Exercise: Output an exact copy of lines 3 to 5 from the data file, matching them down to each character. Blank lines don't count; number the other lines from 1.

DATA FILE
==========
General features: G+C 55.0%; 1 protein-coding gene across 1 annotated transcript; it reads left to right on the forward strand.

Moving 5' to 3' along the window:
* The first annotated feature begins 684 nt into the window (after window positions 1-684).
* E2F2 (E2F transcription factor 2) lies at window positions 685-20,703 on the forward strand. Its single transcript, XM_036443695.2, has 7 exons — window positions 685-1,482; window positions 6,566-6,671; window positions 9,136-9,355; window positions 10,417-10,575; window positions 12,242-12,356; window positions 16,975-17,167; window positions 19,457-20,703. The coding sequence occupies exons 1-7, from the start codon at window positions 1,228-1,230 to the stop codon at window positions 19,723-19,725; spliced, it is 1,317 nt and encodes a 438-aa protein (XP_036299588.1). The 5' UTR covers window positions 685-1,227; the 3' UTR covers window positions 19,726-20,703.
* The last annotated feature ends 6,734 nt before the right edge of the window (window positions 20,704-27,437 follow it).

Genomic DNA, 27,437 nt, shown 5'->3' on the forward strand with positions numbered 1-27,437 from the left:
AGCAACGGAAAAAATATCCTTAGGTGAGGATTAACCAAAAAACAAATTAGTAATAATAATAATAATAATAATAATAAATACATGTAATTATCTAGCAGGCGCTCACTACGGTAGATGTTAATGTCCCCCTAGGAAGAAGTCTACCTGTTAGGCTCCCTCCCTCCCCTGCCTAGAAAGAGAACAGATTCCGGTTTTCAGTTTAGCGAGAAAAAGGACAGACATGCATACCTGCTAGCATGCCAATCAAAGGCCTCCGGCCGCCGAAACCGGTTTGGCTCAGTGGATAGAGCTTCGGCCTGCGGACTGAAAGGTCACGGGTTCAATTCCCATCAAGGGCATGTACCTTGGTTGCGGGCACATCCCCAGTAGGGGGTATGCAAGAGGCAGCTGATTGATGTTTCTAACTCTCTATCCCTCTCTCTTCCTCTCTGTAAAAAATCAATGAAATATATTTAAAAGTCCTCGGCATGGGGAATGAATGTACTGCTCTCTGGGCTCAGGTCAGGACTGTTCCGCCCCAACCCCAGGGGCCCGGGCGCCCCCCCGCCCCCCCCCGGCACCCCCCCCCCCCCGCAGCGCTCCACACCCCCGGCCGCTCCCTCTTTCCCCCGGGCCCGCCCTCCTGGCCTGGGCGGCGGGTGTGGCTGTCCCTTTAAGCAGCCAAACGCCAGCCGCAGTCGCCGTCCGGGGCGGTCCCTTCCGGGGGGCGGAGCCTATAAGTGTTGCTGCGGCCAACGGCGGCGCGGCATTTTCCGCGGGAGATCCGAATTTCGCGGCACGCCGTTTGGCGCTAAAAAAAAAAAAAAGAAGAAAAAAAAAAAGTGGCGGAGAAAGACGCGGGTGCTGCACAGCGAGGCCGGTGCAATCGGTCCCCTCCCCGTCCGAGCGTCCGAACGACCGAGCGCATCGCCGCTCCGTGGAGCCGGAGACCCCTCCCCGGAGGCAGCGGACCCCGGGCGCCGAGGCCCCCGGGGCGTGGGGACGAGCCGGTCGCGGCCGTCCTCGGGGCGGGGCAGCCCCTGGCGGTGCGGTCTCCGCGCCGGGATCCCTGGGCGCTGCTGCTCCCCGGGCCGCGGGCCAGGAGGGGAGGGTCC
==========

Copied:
* The first annotated feature begins 684 nt into the window (after window positions 1-684).
* E2F2 (E2F transcription factor 2) lies at window positions 685-20,703 on the forward strand. Its single transcript, XM_036443695.2, has 7 exons — window positions 685-1,482; window positions 6,566-6,671; window positions 9,136-9,355; window positions 10,417-10,575; window positions 12,242-12,356; window positions 16,975-17,167; window positions 19,457-20,703. The coding sequence occupies exons 1-7, from the start codon at window positions 1,228-1,230 to the stop codon at window positions 19,723-19,725; spliced, it is 1,317 nt and encodes a 438-aa protein (XP_036299588.1). The 5' UTR covers window positions 685-1,227; the 3' UTR covers window positions 19,726-20,703.
* The last annotated feature ends 6,734 nt before the right edge of the window (window positions 20,704-27,437 follow it).